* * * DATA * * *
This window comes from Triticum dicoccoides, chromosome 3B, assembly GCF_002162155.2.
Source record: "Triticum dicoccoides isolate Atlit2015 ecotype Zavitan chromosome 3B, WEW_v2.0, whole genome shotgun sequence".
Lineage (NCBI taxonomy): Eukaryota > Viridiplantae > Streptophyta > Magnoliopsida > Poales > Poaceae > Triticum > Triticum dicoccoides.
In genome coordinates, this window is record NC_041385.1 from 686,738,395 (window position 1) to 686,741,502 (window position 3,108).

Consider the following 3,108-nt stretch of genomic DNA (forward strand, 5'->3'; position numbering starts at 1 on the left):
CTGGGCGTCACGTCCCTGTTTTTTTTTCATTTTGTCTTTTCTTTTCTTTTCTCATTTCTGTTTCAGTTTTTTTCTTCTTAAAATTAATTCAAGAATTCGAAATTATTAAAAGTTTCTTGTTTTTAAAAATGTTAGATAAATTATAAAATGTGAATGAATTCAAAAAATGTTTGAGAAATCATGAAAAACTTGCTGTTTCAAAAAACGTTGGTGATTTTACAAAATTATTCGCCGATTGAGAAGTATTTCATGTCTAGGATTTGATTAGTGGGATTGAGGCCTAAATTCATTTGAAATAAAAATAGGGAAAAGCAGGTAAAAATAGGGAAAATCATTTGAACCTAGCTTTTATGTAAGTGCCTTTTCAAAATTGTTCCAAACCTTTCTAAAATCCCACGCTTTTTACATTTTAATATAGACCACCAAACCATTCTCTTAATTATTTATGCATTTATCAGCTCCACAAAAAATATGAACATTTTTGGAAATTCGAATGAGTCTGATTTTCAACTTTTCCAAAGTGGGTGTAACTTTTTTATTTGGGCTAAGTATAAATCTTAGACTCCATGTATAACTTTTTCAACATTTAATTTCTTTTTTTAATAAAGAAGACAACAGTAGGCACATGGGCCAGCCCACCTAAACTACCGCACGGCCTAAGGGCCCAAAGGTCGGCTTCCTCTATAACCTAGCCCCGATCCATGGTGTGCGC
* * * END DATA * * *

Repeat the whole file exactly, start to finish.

This window comes from Triticum dicoccoides, chromosome 3B, assembly GCF_002162155.2.
Source record: "Triticum dicoccoides isolate Atlit2015 ecotype Zavitan chromosome 3B, WEW_v2.0, whole genome shotgun sequence".
Lineage (NCBI taxonomy): Eukaryota > Viridiplantae > Streptophyta > Magnoliopsida > Poales > Poaceae > Triticum > Triticum dicoccoides.
In genome coordinates, this window is record NC_041385.1 from 686,738,395 (window position 1) to 686,741,502 (window position 3,108).

Consider the following 3,108-nt stretch of genomic DNA (forward strand, 5'->3'; position numbering starts at 1 on the left):
CTGGGCGTCACGTCCCTGTTTTTTTTTCATTTTGTCTTTTCTTTTCTTTTCTCATTTCTGTTTCAGTTTTTTTCTTCTTAAAATTAATTCAAGAATTCGAAATTATTAAAAGTTTCTTGTTTTTAAAAATGTTAGATAAATTATAAAATGTGAATGAATTCAAAAAATGTTTGAGAAATCATGAAAAACTTGCTGTTTCAAAAAACGTTGGTGATTTTACAAAATTATTCGCCGATTGAGAAGTATTTCATGTCTAGGATTTGATTAGTGGGATTGAGGCCTAAATTCATTTGAAATAAAAATAGGGAAAAGCAGGTAAAAATAGGGAAAATCATTTGAACCTAGCTTTTATGTAAGTGCCTTTTCAAAATTGTTCCAAACCTTTCTAAAATCCCACGCTTTTTACATTTTAATATAGACCACCAAACCATTCTCTTAATTATTTATGCATTTATCAGCTCCACAAAAAATATGAACATTTTTGGAAATTCGAATGAGTCTGATTTTCAACTTTTCCAAAGTGGGTGTAACTTTTTTATTTGGGCTAAGTATAAATCTTAGACTCCATGTATAACTTTTTCAACATTTAATTTCTTTTTTTAATAAAGAAGACAACAGTAGGCACATGGGCCAGCCCACCTAAACTACCGCACGGCCTAAGGGCCCAAAGGTCGGCTTCCTCTATAACCTAGCCCCGATCCATGGTGTGCGC